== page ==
What a fantastic book this is. Ignore the somewhat chick lit cover and the reference to a preface by none other than Sex and the City creator Candace Bushnell, and proceed straight to the action, because what is found there is superb, eye opening, and an excellent account of the lifestyles and choices available to educated women in the 1930′s. I was riveted from page one, and so packed with insight is this novel that I could not bear to put it down. Preconceptions I had had about this era about the lives of women; about the things they would surely have been ignorant of, of the choices they did and didn’t have, of their sexual freedoms, of their relationships and working lives, were all shattered in an instant. These were the women Betty Friedan was writing about in The Feminine Mystique; intelligent, well educated, politically and culturally engaged, ambitious, passionate; struggling to reconcile their desires for independence with the expectations of husbands and parents and children, realising too late that their education had prepared them, largely, for nothing more exceptional than a life that would, by and large, revolve around the mundane activities of running a home.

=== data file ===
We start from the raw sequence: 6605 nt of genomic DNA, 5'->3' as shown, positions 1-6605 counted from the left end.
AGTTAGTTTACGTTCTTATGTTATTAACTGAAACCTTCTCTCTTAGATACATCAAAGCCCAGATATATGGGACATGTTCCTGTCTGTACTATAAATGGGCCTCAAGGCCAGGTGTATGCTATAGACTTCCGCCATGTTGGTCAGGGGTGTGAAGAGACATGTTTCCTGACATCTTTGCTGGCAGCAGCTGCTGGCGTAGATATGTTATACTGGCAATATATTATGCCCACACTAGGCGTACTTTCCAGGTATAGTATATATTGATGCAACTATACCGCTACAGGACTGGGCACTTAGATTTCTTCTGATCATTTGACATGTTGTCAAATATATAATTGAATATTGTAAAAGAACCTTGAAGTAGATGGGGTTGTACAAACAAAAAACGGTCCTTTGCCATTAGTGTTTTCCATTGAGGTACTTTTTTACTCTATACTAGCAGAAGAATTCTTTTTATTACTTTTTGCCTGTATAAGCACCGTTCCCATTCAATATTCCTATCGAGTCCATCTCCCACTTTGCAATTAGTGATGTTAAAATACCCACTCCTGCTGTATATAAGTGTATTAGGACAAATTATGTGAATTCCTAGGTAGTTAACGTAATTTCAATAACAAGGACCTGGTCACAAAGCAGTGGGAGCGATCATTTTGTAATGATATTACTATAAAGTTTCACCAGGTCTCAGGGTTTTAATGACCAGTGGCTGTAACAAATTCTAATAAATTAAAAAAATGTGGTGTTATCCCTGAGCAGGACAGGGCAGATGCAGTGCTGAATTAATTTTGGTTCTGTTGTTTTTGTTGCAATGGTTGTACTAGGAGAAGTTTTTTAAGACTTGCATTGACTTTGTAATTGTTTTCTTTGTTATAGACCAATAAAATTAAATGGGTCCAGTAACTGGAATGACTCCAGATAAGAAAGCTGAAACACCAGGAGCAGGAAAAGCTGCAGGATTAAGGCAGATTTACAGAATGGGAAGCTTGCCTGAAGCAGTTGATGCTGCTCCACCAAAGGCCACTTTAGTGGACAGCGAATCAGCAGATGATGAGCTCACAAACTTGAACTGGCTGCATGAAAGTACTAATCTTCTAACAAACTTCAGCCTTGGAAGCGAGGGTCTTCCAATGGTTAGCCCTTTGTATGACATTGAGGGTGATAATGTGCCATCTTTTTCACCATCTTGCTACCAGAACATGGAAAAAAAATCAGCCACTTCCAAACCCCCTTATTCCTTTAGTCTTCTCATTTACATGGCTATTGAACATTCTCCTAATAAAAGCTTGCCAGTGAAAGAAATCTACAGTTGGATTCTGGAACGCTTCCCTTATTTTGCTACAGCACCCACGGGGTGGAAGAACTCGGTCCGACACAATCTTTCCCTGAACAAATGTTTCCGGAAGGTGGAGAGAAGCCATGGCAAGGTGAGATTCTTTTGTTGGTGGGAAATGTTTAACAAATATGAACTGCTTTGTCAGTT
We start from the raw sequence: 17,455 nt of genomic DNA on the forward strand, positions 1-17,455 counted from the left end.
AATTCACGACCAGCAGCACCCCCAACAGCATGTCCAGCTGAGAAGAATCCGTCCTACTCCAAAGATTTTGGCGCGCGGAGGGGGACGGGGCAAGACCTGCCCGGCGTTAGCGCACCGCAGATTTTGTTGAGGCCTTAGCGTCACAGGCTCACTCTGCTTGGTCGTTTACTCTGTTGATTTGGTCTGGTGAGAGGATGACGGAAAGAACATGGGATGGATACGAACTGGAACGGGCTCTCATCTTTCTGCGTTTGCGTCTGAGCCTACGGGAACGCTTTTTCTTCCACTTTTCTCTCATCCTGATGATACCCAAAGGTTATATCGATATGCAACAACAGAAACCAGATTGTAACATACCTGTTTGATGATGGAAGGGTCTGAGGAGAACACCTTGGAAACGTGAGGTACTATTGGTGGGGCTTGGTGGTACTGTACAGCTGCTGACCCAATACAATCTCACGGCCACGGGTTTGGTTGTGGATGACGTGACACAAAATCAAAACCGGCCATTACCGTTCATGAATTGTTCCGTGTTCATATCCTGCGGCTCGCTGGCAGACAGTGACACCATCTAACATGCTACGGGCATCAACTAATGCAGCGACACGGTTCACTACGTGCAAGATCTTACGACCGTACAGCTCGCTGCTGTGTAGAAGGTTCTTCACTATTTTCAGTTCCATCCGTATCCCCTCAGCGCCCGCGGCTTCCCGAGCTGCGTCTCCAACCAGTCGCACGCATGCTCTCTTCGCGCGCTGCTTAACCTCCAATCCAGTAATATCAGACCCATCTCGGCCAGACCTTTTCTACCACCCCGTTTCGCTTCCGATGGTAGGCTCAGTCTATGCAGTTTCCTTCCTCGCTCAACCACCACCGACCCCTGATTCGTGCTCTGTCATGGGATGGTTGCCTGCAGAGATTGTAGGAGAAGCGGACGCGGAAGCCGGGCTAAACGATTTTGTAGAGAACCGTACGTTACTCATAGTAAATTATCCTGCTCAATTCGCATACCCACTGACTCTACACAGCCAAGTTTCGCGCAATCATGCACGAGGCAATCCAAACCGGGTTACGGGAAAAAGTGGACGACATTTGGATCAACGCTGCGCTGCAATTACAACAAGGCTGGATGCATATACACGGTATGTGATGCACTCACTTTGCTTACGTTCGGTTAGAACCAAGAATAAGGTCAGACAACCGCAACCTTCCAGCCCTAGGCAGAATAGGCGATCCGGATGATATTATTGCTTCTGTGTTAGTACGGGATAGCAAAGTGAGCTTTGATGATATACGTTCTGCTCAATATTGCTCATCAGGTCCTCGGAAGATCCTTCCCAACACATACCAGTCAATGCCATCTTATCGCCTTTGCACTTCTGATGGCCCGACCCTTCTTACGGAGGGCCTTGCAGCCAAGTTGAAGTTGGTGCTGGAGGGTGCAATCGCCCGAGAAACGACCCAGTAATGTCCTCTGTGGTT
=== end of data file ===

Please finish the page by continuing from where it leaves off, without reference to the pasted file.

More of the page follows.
‘The Group’ are six girls from largely well to do backgrounds, who met as students at upmarket Vassar College. As the book opens, they have just graduated and are set for exciting futures. Well educated, attractive and ambitious, they appear to have the world at their feet. They are independent, but are not against marriage and motherhood. In fact, Kay, one of the most ambitious of the girls, is the first to marry, straight upon graduation, to a man she idolizes. After graduation all of the girls move to New York, apart from Lakey, the glamorous, wealthy leader of the Group, who flees to Europe. In New York, the girls are wonderfully ordinary; they have jobs and little apartments, they have casual sex and worry about contraception, they go on dates, they meet each other for lunch and dinner and walks, they worry about having the right clothes and when they’ll have time to get to the supermarket, and they struggle with budgeting and competitiveness and inferiority.